D&H filed suit to prevent the crossing, and a stay was issued by the court until the case was settled. However, trouble arose the next spring when the Saratoga Electric Railroad commenced work for the season in mid-June. Apparently ignoring the court’s ruling, trees were cut down and electric poles were strung to within 20 feet of the proposed crossing. Rumors were rampant that Major Butman had a gang of men in the electric road’s storehouse ready to “swoop down and make the crossing.” To prevent any overnight crossing attempt, the D&H stationed two engines, three cars and their own gang of men at the site. No crossing was attempted, but by daylight the electric company’s poles had been sawed down and left on the grass.
Butman assured local officials that no premature crossing would be attempted, stating that “when we cross it will be in the daytime, and when we have the unquestionable right.” As it turned out they never got that right. In December 1890 the Court ruled in favor of the Delaware and Hudson, and the Trolley line was never permitted to make the crossing.
Although the trolley line to Geyser Springs opened for business at the end of August 1890, the extension of the line to Ballston Spa was temporarily abandoned. It was not until 1899 that another enterprise, the Saratoga Traction Company, extended the original SER line from Geyser Springs to Ballston. Their railway included the iron trestle over Geyser Creek shown in the image and curved sharply south as it approached the D&H track. The railway to Ballston Spa was constructed southward at a safe distance east of the D&H mainline, entering Ballston Spa on Malta avenue.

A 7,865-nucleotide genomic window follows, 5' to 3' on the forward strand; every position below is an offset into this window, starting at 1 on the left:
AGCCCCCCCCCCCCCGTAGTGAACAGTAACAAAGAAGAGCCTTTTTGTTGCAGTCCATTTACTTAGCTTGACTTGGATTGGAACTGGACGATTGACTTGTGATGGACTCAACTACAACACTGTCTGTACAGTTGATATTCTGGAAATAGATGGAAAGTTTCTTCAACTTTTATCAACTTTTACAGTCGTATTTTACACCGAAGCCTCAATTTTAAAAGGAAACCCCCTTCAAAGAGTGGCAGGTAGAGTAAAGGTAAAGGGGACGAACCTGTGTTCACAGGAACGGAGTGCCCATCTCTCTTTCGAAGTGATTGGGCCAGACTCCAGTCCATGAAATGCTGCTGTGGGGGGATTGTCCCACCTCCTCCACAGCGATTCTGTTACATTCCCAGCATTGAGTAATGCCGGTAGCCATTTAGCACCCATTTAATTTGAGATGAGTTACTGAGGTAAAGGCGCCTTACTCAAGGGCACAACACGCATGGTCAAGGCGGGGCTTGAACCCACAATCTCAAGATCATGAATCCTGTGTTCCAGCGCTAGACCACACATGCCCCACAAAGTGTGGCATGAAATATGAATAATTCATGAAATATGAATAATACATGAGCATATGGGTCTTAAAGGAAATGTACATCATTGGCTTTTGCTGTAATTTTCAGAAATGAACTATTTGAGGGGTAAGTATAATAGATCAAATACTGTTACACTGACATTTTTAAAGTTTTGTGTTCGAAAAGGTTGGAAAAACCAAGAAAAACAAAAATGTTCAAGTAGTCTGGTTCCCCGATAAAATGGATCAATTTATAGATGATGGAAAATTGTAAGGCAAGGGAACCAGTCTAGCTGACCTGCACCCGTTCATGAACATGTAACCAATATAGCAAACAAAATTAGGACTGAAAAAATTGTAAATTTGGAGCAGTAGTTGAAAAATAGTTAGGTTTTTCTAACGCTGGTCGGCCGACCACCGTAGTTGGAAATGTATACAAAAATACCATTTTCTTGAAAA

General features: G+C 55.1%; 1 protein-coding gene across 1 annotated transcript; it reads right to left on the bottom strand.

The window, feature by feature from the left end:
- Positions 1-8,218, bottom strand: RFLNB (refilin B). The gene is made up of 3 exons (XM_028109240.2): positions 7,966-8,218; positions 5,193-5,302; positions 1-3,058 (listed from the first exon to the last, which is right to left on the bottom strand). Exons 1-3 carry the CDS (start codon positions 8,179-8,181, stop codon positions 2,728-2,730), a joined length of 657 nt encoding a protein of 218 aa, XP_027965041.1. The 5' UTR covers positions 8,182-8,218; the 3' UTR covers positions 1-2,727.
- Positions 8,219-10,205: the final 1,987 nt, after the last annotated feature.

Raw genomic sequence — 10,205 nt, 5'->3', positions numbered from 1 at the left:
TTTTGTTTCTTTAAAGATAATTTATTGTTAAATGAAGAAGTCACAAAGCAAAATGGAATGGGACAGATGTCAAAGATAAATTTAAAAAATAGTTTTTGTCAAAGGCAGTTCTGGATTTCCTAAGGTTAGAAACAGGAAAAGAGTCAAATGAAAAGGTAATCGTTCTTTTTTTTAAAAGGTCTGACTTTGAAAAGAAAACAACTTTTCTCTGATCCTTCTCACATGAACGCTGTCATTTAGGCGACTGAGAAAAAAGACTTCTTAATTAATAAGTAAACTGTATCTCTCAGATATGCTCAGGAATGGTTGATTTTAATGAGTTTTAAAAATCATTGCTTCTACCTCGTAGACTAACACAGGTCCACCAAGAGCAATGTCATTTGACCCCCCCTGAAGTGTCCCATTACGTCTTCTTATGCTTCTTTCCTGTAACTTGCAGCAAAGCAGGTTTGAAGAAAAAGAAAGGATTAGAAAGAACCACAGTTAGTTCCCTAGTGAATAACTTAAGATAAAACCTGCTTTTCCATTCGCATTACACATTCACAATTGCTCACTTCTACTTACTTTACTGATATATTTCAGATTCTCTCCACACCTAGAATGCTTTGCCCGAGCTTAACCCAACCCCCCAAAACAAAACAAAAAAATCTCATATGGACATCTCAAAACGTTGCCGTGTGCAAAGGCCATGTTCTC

Apparently it was of poor construction. This railway was only used for a few years before the trolley service, now owned by the Hudson Valley Railway, moved to the main D&H track. The trestle in the State Park was finally removed in 1918 after only 20 years, at the request of the Reservation Commission, which noted that “the natural beauty of scenery along the Coesa Valley had long been destroyed by the presence of the unsightly abandoned trolley trestle that crossed the ravine.”
Today, the original trolley line can be traced in the Saratoga Spa State Park, following the roadbed trail south of West Fenton Street to the Avenue of the Pines. The approaches to the trestle over Geyser Creek are visible just south of Orenda Spring, as is the southward bend of the line west of the Orenda pavilion. The rail-bed continues south on an earthen bridge over Coesa Creek and across South Road in the park.
Photo of Trolley Trestle in Geyser Park ca. 1900 provided.
James Richmond is a founding member of the Saratoga County History Roundtable, a Trustee of the Saratoga County History Center, author of War on the Middleline, and co-author of Milton New York: A New Town in a New Nation with Kim McCartney. Jim can be reached at firstname.lastname@example.org.
This essay is presented by the Saratoga County History Roundtable and the Saratoga County History Center. Follow them on Twitter and Facebook.